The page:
In the spring of 2002, the Mississippi State Department of Health (MSDH) released a report titled “Mississippi’s Plan to Eliminate Racial and Ethnic Health Care Disparities.” In that report, the MSDH referred to the critical need for healthcare providers to have “cultural competence” when treating patients of diverse backgrounds and nationality.
The report said, “Despite similarities, fundamental differences among people arise from nationality, ethnicity and culture, as well as from family background and individual experience. The delivery of high-quality primary healthcare that is accessible, effective and cost efficient requires healthcare practitioners to have a deeper understanding of the socio-cultural background of patients, their families and the environments in which they live.”
With Mississippi’s ever-growing Hispanic population, healthcare providers in the state meet these cultural challenges head-on on a daily basis. In-state healthcare providers are devoting increasing assets to meet these challenges that add an extra level of complexity in the delivery of quality, effective services. Unfortunately, there is no one-answer-fits-all, and the state’s healthcare community continues to meet this issue creatively and on a case-by-case basis.
“The learning curve hasn’t gotten any easier,” said David Putt, interim CEO of University of Mississippi Medical Center (UMC). “It’s a daily challenge. The Hispanic population is growing, especially in nearby Scott County. And, we’re seeing more and more non-Hispanics who present the same challenges.”
Putt added that while UMC has policies and procedures in place to deal with this issue and has devoted more and more resources to better serve those of other cultures, each case is different and requires a degree of flexibility. Having procedures and policies spelled out is crucial, but no set plan is going to account for all the challenges healthcare providers face in this fluid environment.
Forrest General Hospital in Hattiesburg is a good example of a Mississippi healthcare organization that several years ago developed and implemented a plan for dealing with non-English-speaking patients. Protocol was established. Staff members, including physicians, with foreign language skills were identified, and Forrest General subscribed to a language assistance program through AT&T that provides over-the-phone service in 140 languages as an extra safeguard.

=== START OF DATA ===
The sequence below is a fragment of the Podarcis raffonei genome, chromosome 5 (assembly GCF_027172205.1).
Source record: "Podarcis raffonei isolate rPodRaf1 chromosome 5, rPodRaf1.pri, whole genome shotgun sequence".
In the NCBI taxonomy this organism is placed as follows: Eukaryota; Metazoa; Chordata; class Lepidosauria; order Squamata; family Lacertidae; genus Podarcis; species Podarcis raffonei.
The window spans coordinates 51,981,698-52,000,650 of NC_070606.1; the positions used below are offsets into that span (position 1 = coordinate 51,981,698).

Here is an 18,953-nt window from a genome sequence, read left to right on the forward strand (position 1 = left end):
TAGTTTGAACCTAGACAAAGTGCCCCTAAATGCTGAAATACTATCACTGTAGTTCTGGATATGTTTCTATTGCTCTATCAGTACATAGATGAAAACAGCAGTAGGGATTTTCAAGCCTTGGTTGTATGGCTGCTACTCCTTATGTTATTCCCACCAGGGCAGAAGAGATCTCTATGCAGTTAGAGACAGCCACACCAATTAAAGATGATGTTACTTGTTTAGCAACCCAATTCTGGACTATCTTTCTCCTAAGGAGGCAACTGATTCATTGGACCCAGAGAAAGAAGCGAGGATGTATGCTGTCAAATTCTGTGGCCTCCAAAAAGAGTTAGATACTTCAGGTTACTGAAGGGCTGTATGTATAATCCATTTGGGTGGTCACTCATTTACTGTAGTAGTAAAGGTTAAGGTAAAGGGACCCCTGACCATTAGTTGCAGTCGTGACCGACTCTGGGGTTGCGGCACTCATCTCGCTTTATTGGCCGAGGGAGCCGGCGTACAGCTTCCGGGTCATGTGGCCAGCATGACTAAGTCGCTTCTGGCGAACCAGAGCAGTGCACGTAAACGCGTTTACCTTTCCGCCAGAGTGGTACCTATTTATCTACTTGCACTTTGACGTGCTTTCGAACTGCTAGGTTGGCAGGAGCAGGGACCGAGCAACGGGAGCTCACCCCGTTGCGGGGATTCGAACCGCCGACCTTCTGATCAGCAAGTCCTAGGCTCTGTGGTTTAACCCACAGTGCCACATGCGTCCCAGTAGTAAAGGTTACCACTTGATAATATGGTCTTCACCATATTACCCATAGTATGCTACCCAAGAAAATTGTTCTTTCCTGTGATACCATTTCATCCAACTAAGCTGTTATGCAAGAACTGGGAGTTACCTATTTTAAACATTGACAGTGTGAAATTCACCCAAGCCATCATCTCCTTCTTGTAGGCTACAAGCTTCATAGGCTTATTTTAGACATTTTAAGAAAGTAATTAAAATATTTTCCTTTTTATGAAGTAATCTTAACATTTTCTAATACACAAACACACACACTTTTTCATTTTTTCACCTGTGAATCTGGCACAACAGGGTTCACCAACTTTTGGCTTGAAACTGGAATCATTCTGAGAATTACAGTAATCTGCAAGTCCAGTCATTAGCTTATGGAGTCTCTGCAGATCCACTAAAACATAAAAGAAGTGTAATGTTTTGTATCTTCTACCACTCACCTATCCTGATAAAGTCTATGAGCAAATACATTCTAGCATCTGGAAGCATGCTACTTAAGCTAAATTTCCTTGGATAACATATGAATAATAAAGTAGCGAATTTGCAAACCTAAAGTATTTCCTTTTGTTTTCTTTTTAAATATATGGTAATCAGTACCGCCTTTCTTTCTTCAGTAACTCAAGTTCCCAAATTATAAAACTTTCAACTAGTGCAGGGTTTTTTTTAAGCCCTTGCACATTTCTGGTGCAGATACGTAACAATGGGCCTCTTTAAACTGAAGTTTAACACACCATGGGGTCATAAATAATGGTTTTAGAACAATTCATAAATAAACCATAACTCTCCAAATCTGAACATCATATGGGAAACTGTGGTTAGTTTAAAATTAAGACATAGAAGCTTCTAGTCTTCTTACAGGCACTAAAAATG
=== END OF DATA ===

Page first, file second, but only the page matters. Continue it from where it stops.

According to Forrest General spokesperson Millie Swan, these measures have resulted in the hospital’s staff being able to generally handle any problems with communication immediately, and she said language barriers do not affect the effective delivery of patient care. However, even after all of these efforts, some incidents prove problematic for Forrest General’s staff.
“We do occasionally encounter individuals who speak specific dialects of a language that are rarely known,” said Millie Swan, spokesperson for Forrest General. “For instance, we once had a patient who spoke Mistecca, a fairly recent deviation of Spanish that is known by relatively few in the Spanish-speaking population. Fortunately, the patient’s spouse spoke both Mistecca and Spanish fluently, allowing our staff to translate through the assistance of an interpreter and the spouse.”
Putt said, “Obviously, you can’t have an interpreter for every dialect.”
Putt added that UMC also has hired Spanish interpreters, one for the adult side of the hospital and one for the children’s side, has identified staff who have language skills and utilizes language phones. However, even with the language barrier breached, healthcare providers still have to deal with other cultural differences that may affect the proper delivery of care.
One of the major hurdles when dealing with those of other cultures is nutrition. Knowledge of a patient’s diet is crucial to effective treatment, but that knowledge is often lacking.
“Most of these patients don’t eat what we eat,” Putt said. “Understanding lifestyle and diet is extremely important, and it remains a challenge on a case-by-case basis.”
Treating the problem
The aforementioned MSDH report identified numerous strategies for overcoming cultural and linguistic barriers.
On the micro-level, the report recommended the following:
• Require providers to develop and implement clear CLAS (culturally and linguistically appropriate services) policies and provide ongoing training for all staff, especially frontline staff that has patient contact.
• Identify and disseminate best practices in care delivery for LEP (limited English proficiency) patients to facilitate replication of these efforts.
• Require that publicly-funded hospitals and managed care organizations hire and contract with bilingual providers/interpreters who can meet the needs of their patients.
• Foster partnerships between providers and ethnic organizations to assist in adapting their service delivery to meet the needs of various cultural groups.
• Encourage healthcare institutions to partner with community organizations to develop language banks (or pooled interpreter services), staff lists and language-assistance policies to ensure adequate access for the LEP population.
Contact MBJ staff writer Wally Northway at firstname.lastname@example.org.